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Image of National Archives Microfilm Publication M999 Roll 34

Kara Walker , b. Nov 26, 1969

National Archives Microfilm Publication M999 Roll 34

2009

Medium and Support: Video, on DVD and digital beta master
Credit Line: Purchased as the gift of Katherine D. and Stephen C. Sherrill (PA 1971, and P 2005, 2007, 2010)
Accession Number: 2010.1

Commentary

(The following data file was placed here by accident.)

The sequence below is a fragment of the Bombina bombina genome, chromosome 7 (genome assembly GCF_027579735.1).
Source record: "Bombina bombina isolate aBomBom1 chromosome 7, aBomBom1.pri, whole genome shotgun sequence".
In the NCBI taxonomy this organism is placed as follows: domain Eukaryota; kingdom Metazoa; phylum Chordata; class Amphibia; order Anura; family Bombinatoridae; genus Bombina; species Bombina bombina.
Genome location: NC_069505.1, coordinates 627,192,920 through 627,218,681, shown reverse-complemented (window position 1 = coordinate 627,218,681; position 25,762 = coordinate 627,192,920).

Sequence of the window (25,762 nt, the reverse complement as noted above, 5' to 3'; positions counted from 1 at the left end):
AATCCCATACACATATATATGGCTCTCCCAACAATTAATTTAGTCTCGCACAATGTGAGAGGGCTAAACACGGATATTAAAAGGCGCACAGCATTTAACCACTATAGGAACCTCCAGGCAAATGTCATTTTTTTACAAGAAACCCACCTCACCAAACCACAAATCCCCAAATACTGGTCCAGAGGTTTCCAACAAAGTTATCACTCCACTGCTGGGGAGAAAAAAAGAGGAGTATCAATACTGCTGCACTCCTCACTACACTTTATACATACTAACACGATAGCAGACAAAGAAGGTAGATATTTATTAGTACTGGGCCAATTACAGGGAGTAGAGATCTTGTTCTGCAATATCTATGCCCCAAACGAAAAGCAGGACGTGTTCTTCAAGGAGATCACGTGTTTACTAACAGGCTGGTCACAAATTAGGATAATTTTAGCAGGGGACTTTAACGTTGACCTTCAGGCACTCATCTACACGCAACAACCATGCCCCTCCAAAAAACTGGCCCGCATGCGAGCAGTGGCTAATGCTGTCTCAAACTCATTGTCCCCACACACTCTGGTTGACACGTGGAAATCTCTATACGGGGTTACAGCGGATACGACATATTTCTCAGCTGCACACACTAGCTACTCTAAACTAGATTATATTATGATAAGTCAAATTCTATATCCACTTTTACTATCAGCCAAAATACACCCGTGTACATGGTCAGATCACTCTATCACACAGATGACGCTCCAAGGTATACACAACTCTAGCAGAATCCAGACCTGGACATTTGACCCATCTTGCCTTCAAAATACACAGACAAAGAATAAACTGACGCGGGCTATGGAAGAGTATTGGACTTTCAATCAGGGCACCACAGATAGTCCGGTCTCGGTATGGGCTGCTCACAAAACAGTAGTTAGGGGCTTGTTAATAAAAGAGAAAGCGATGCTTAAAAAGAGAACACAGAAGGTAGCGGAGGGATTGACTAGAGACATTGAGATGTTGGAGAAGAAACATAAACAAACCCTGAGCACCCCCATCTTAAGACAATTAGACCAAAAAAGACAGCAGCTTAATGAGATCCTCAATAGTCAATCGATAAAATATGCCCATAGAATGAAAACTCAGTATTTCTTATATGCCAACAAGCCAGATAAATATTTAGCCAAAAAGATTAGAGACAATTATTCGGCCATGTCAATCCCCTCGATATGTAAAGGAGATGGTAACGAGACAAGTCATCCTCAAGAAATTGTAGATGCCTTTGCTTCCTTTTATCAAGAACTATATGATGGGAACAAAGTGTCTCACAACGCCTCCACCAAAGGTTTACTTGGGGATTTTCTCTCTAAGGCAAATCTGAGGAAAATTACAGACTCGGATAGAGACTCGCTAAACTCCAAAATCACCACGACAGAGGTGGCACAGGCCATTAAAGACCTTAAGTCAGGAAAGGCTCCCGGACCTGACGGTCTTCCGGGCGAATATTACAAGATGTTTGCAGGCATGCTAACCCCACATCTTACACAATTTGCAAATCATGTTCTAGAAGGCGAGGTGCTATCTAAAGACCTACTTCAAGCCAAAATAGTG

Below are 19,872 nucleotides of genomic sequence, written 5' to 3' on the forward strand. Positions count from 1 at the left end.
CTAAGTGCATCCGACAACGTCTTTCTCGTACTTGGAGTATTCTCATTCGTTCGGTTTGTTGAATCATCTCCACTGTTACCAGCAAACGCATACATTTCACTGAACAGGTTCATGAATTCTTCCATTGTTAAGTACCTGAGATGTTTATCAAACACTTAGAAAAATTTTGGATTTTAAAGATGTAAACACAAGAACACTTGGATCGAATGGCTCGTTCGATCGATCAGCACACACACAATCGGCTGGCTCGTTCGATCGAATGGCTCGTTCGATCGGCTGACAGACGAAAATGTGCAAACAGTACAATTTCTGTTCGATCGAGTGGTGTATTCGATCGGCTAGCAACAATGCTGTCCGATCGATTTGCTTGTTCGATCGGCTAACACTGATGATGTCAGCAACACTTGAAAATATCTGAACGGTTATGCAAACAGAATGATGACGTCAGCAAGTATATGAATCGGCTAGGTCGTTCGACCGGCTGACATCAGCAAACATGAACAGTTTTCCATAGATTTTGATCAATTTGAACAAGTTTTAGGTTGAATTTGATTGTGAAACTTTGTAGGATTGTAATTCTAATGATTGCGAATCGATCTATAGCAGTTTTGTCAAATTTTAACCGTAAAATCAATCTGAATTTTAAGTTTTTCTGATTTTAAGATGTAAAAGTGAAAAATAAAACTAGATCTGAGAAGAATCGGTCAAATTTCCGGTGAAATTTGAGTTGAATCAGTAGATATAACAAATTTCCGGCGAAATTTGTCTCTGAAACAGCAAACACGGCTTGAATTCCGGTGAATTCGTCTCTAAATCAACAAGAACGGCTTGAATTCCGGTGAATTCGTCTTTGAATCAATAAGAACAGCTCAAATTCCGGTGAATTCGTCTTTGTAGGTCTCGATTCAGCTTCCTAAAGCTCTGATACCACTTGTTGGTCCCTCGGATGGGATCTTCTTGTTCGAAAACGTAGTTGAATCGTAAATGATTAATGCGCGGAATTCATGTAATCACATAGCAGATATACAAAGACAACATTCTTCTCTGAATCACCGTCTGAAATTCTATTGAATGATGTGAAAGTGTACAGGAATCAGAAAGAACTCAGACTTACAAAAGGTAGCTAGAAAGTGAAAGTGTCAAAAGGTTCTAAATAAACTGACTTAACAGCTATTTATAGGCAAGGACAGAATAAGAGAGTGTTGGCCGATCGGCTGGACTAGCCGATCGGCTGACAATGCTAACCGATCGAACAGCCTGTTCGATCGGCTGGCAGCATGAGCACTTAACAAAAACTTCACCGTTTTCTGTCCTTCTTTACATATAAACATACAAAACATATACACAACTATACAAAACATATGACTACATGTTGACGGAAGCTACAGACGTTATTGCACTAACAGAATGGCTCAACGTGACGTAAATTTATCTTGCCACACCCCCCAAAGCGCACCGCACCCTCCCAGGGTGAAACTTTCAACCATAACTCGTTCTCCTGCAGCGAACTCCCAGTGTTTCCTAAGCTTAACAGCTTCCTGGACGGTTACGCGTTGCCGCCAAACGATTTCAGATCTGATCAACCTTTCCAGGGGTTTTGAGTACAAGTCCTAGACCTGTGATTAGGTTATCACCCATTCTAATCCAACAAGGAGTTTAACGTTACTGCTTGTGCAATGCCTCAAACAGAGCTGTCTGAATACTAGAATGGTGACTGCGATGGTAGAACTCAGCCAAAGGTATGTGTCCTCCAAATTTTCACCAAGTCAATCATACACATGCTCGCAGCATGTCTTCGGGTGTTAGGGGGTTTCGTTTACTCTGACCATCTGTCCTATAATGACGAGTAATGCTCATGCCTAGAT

On March 3, 1865, Congress passed the Freedmen’s Bureau Bill to assist African Americans with the transition from slavery to freedom. Intended to provide support to former slaves with employment, education, land, and medical and legal aid, and serve as a record of progress of the “freed man,” unfortunately the Bureau became a repository for accounts of the ongoing prejudice and atrocities experienced by freed men and women during Reconstruction. This recent film by Kara Walker takes its title and narrative from documents in the Bureau’s archive and uses her trademark cut-paper silhouettes to animate the disturbing story of an African American family. Controlled by the sticks and strings of their human operators, including the artist herself, the figures moving within a shadow puppet-like theater space remind us of the manipulation of historical oppression and the powerlessness of the oppressed while also emphasizing the theatricality of the film itself. Themes of race, gender, sexuality, and violence intersect and unfold on Kara Walker’s multi-colored stage.

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